Thursday, August 6, 2009

France Fights Universal Care's High Cost

Good article on France's universal health care system getting out of control while its population refuses anything substantial in bringing it back to black.

The French system's fragile solvency shows how tough it is to provide universal coverage while controlling costs, the professed twin goals of President Barack Obama's proposed overhaul.

.....French taxpayers fund a state health insurer, Assurance Maladie, proportionally to their income, and patients get treatment even if they can't pay for it. France spends 11% of national output on health services, compared with 17% in the U.S., and routinely outranks the U.S. in infant mortality and some other health measures.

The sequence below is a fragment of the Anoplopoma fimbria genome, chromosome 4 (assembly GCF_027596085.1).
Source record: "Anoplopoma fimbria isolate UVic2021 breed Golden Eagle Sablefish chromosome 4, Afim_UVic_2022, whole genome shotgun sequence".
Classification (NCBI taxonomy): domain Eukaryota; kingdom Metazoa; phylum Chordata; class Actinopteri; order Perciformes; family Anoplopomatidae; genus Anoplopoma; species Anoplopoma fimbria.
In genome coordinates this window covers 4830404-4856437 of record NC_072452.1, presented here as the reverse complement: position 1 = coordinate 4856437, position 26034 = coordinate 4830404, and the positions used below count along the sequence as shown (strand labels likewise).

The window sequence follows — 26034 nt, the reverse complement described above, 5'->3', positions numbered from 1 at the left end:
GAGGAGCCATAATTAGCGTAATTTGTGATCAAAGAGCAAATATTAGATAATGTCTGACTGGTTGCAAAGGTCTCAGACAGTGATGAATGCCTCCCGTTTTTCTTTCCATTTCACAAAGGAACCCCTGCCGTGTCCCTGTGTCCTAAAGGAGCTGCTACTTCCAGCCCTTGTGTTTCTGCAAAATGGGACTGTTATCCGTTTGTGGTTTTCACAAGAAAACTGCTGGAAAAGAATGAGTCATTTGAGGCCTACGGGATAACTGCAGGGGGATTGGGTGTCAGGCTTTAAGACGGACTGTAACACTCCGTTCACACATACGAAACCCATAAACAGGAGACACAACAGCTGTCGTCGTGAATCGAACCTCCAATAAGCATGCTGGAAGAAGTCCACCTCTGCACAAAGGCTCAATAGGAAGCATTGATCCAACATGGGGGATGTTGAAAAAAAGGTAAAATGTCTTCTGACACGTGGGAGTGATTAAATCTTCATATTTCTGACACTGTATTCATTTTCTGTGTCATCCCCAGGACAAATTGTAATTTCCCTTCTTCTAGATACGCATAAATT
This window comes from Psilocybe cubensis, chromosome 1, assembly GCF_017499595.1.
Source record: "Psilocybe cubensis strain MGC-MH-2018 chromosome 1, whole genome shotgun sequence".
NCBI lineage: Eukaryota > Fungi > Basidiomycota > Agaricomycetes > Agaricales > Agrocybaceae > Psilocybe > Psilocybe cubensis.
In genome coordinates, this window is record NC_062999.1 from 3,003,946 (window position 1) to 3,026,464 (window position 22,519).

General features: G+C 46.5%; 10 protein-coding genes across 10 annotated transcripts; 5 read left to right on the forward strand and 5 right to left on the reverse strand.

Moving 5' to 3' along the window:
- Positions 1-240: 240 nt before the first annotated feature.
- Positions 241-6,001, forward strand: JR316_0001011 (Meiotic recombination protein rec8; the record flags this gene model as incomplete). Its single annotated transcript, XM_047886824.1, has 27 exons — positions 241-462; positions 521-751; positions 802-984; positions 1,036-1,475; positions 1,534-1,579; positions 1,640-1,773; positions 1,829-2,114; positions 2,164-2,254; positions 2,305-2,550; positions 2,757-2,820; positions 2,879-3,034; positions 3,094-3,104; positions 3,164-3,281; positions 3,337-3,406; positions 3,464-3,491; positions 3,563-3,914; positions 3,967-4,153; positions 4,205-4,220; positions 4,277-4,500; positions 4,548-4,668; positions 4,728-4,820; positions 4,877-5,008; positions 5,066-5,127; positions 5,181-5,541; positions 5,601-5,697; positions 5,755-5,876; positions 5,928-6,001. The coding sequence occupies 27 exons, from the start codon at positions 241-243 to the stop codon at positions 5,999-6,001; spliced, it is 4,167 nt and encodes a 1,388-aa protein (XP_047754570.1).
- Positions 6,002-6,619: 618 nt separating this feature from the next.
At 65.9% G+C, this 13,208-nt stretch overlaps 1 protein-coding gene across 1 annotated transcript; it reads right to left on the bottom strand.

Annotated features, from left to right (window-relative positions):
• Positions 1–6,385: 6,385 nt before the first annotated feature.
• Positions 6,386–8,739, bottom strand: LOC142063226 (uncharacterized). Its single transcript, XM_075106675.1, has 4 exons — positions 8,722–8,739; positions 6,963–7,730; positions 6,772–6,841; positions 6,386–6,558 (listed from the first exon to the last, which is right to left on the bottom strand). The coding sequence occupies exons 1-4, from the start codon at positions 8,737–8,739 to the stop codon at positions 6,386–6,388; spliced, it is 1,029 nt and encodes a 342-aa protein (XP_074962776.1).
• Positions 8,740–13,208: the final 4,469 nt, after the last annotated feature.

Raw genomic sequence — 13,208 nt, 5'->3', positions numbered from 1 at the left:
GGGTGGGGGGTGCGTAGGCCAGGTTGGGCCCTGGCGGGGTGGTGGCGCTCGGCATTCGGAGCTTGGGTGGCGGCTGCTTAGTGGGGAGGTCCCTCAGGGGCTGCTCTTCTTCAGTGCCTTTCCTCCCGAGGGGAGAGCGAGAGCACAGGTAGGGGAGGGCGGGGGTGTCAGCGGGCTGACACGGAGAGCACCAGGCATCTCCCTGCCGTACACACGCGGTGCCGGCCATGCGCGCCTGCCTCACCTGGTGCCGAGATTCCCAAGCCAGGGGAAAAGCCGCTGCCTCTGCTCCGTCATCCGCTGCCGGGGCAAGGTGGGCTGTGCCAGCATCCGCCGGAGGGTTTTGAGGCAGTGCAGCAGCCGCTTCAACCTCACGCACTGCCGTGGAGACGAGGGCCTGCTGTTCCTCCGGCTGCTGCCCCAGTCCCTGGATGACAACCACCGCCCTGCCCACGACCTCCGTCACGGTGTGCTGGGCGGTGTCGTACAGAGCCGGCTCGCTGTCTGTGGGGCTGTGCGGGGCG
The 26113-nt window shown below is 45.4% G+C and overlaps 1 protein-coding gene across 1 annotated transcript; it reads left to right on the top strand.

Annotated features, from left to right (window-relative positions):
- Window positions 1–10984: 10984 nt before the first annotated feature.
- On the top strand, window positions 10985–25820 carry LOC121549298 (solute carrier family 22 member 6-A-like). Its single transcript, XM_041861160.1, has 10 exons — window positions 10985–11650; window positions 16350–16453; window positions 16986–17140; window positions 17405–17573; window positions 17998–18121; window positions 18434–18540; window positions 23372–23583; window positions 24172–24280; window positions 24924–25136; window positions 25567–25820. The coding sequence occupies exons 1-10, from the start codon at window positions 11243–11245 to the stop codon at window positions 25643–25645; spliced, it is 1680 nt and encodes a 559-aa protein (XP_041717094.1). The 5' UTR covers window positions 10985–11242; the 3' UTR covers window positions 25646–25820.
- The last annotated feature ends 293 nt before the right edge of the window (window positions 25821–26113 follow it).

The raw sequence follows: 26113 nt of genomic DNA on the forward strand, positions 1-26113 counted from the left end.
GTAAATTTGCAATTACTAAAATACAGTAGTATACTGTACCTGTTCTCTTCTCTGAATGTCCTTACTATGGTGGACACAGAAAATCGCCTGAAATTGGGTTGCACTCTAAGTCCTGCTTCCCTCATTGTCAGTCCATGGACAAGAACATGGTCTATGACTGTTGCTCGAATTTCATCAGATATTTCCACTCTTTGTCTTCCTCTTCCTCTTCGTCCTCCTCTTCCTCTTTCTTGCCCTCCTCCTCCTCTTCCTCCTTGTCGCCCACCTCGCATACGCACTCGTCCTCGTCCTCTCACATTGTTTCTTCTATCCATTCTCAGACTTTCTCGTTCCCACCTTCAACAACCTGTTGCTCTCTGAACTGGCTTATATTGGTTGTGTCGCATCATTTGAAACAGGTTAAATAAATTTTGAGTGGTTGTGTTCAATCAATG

The problem is that Assurance Maladie has been in the red since 1989. This year the annual shortfall is expected to reach €9.4 billion ($13.5 billion), and €15 billion in 2010, or roughly 10% of its budget.

France's woes provide grist to critics of Mr. Obama and the Democrats' vision of a new public health plan to compete with private health insurers. Republicans argue that tens of millions of Americans would leave their employer-provided coverage for the cheaper, public option, bankrupting the federal government.

Despite the structural differences between the U.S. and French systems, both face similar root problems: rising drug costs, aging populations and growing unemployment, albeit for slightly different reasons. In the U.S., being unemployed means you might lose your coverage; in France, it means less tax money flowing into Assurance Maladie's coffers.

France faces a major obstacle to its reforms: French people consider access to health care a societal right, and any effort to cut coverage can lead to a big fight.

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